You can lower your odds, even if cancer runs in your family. Middle-aged adults who drink moderately, exercise, eat right and don't smoke are three times more likely to be free of chronic diseases, including cancer.
I used to bake in the sun as a teen. Am I going to get skin cancer?
We can't deny it: The risk of skin cancer jumps when you have more than five sunburns. But despite those long-ago summers, you can still take steps today to slash your risks by half. Applying a broad-spectrum sunscreen every day before heading out the door (yes, no matter what the weather is like) dramatically cuts your risk. And a 2017 analysis of 13 studies found that coffee drinkers had an 18 percent lower risk of basal cell carcinoma. (Note: Decaf didn't work.)
Does having one kind of cancer make me prone to other kinds?
Statistically, yes. If you smoked, you're at increased risk for not only lung cancer but also a dozen other cancers, including oral, cervical, bladder and pancreatic. And a Stanford University study found that people diagnosed with six or more basal cell carcinomas have more than three times the odds for developing future cancers, such as breast, colon and prostate cancer as well as leukemia and lymphoma — likely due to an underlying problem in genes that repair DNA. Plus, women who have had breast cancer are more at risk for another type of breast cancer, as well as other cancers. But remember, statistics apply to the general population, not to you as an individual. Talk to your doctor, and make sure to follow screening recommendations thoroughly.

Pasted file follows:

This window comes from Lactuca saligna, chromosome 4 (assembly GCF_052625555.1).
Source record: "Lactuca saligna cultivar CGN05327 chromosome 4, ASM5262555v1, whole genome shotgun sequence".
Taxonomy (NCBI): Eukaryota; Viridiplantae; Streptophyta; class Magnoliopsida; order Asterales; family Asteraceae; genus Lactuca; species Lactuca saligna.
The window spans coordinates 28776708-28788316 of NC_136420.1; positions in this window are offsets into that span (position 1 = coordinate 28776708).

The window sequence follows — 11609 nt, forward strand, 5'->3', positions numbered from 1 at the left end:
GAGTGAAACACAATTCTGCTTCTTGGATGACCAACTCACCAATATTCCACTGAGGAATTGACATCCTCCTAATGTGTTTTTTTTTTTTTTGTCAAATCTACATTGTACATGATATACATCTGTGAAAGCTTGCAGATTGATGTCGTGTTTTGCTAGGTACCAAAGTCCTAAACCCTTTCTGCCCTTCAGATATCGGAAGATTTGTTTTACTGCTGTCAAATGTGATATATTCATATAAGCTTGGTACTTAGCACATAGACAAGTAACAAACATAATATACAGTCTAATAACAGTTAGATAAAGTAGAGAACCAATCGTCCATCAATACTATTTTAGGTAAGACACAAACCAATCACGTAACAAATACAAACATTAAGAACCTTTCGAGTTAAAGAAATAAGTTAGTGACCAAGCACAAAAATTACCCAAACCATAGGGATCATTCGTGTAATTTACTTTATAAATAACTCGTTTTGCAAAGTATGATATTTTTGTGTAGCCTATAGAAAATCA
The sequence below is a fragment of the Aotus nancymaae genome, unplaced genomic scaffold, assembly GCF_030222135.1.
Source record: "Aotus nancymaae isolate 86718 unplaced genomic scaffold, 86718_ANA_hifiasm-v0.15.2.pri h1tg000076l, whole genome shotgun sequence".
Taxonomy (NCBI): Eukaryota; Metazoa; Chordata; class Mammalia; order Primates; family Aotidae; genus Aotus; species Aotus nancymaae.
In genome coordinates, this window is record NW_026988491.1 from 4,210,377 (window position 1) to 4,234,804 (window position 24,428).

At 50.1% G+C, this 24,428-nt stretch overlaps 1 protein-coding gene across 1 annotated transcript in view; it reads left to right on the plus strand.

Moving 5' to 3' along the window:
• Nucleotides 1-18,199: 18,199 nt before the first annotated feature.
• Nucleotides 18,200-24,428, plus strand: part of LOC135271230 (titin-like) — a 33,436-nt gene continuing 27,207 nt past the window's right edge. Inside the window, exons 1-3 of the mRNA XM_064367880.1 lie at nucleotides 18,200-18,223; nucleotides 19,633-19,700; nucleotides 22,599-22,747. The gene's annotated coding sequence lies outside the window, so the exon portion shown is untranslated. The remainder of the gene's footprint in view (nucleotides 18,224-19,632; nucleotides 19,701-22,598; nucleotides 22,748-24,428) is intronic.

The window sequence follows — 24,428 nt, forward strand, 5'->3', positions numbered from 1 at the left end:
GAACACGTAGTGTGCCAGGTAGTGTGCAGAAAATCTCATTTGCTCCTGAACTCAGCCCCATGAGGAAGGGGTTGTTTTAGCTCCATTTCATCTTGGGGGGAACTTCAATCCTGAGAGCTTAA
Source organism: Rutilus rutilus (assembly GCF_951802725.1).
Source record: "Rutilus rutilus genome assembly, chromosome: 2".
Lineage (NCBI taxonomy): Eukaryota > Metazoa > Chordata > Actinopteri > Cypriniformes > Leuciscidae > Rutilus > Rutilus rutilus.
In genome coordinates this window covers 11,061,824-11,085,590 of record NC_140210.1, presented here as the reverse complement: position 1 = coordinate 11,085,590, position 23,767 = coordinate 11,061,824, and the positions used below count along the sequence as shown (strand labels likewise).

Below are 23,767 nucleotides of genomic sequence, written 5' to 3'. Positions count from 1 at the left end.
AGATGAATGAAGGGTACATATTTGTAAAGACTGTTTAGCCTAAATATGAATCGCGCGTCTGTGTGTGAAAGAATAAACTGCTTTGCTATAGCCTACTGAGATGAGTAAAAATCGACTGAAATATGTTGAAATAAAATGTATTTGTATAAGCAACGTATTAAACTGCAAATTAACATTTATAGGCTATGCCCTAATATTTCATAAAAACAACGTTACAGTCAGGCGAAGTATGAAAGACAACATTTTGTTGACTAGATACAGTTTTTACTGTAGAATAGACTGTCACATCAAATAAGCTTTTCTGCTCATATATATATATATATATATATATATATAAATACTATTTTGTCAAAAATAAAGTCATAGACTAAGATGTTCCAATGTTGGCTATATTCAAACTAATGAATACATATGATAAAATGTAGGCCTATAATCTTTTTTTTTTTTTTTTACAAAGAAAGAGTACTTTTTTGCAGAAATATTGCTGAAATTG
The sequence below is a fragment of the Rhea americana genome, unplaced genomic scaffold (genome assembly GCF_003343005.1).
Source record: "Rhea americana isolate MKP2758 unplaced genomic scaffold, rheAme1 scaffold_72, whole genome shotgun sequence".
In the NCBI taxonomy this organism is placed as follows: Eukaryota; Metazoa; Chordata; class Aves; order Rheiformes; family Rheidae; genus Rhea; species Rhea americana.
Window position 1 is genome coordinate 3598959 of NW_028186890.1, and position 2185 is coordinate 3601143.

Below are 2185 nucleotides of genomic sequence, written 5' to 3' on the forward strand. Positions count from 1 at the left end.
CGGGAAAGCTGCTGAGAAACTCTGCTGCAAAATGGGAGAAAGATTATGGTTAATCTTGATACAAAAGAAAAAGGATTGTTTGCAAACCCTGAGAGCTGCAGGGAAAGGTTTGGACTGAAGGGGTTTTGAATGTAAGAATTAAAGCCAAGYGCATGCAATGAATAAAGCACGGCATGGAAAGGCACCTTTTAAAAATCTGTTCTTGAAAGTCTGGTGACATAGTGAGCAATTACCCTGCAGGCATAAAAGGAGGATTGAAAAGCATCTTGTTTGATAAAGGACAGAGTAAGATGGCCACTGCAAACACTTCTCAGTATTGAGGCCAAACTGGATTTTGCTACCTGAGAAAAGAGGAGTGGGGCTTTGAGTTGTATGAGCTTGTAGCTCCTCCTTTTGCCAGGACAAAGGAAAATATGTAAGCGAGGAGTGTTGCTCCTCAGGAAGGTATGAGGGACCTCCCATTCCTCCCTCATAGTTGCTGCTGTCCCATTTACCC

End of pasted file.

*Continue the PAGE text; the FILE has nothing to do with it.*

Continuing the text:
I should get a colonoscopy, but I've been putting it off. What if I have colon cancer?
You probably don't have colon cancer, though your chances of developing it decrease if you have a colonoscopy, since it also allows the doctor to zap any precancerous polyps encountered during the procedure (aka cancer prevention). If you are simply spooked by the exam, you have other options. A fecal occult blood test, or fecal immunochemical test, involves sending a small stool sample to a lab, which analyzes it for blood. A stool DNA test (such as Cologuard) screens for cancer cells. The catch? These tests can't prevent cancer; they can only detect it, says gastroenterologist Darrell M. Gray, a member of the Cancer Control research program at Ohio State University in Columbus. And remember: If you test positive, the next step is a colonoscopy anyway.